Since coming to Thailand, I’ve fallen in love with all of the Handicrafts of the “Hill Tribes” in Thailand. Each Hill Tribe has their own patterns and colors which you begin to recognize as you move through the markets. Since I’m also a huge fan of anything made by hand, I jumped at the chance to attend a workshop demonstrating how the Lisu Hill Tribe do the weaving for their bags. It was organized by Lisu Patchwork and also provided insight into the Lisu culture.
It began with a bang as we toasted with their traditional corn whiskey. The toast was translated to ‘on your bum’ but perhaps that was lost in translation. Our wonderful host, Mimi, had brought two women from her village to give a demonstration of the weaving for their traditional bag.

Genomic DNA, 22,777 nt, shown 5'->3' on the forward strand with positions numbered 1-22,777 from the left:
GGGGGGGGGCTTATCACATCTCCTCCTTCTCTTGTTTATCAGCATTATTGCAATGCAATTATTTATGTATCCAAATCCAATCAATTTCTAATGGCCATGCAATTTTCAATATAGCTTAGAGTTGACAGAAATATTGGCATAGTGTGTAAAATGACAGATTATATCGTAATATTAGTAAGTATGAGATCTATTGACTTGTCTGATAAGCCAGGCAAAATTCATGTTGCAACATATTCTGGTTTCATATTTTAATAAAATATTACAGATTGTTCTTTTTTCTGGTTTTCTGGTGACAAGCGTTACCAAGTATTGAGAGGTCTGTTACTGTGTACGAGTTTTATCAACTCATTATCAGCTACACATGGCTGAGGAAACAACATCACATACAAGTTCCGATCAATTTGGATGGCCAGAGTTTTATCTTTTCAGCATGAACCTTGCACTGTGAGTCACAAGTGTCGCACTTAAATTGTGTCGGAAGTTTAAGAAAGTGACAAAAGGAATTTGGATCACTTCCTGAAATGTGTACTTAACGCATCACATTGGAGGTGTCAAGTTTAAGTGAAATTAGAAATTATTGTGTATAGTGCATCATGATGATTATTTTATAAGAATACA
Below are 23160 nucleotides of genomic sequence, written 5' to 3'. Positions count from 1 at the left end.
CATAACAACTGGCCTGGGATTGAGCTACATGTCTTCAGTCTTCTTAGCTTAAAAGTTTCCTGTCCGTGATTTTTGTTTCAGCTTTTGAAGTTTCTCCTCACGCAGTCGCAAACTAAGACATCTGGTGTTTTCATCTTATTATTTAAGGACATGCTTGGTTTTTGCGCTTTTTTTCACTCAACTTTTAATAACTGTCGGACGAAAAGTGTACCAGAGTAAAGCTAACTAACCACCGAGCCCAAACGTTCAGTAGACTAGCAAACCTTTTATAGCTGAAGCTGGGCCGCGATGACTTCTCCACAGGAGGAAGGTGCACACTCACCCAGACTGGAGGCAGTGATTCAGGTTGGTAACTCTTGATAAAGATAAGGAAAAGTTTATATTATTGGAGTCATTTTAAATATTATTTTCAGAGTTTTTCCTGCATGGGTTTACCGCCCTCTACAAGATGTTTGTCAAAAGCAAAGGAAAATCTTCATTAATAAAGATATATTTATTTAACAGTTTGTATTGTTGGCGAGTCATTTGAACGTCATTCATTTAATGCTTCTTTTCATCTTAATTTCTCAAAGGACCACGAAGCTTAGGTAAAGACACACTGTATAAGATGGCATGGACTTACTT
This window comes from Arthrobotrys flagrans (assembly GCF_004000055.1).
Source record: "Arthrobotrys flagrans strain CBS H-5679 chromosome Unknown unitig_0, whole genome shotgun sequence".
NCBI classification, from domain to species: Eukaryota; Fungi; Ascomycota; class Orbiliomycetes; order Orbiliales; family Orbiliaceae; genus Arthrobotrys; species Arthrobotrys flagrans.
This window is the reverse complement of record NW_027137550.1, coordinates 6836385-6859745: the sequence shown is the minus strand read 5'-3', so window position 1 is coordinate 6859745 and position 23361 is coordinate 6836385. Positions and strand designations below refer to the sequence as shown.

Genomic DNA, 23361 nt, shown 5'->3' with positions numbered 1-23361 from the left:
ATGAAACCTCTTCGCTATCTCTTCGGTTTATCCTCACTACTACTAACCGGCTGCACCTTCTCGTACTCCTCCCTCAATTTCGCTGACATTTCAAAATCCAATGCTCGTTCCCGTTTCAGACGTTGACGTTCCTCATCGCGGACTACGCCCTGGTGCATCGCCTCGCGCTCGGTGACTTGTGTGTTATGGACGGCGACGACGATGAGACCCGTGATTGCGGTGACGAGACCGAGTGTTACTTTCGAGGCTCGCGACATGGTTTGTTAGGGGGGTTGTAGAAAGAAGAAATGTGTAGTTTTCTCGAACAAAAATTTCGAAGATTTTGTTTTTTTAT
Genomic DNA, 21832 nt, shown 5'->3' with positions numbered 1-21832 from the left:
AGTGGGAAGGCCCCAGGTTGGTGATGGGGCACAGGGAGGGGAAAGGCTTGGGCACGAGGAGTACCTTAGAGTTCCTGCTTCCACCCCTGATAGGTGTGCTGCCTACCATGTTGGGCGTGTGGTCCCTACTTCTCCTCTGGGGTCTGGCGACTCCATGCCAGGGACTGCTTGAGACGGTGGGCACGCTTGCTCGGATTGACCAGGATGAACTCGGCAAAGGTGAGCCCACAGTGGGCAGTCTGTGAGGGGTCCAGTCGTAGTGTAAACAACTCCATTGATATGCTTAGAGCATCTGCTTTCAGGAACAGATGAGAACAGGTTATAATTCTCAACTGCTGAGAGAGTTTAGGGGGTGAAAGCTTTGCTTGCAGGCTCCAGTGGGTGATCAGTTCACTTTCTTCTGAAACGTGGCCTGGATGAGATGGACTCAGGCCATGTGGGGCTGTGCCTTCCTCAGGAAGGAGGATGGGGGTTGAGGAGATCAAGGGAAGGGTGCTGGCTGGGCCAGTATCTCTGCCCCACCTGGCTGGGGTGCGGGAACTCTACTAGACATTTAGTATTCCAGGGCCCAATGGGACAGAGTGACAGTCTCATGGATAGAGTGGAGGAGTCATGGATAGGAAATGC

As the women setup, Mimi explained design elements of the completed bag which added a wonderful depth of meaning to the common object. The traditional bag was used by men and women in their daily life and even after death in “another world”. The mirrored elements on the sides of the bags were the:
- “wings” – the strings that ran down the side of the bag, which could be used to fly to heaven
- “ears” – the intricate embroidery patches
- “leaves” – thick strips of fabric located beneath the “ears”
- “tail” – thin threads below the “leaves”
The most details were given about the “ears”. Bags with “ears” were for the living, while those without were considered ugly and used by the deceased. Earless bags were customarily given to the dead filled with necessities for use in “another world”, like a knife, money, rice, betel nut, cigarettes and a slingshot. So the ears were important! She explained that the delicate embroidery of the “ears” were harder to do for the older women so their son might have to find a young woman to barter with to make him “ears” for his bag, typically trading a popular soap. In this age though, “ears” can be made on a sewing machine although the bag is still woven by hand, taking about 4 days to complete(!).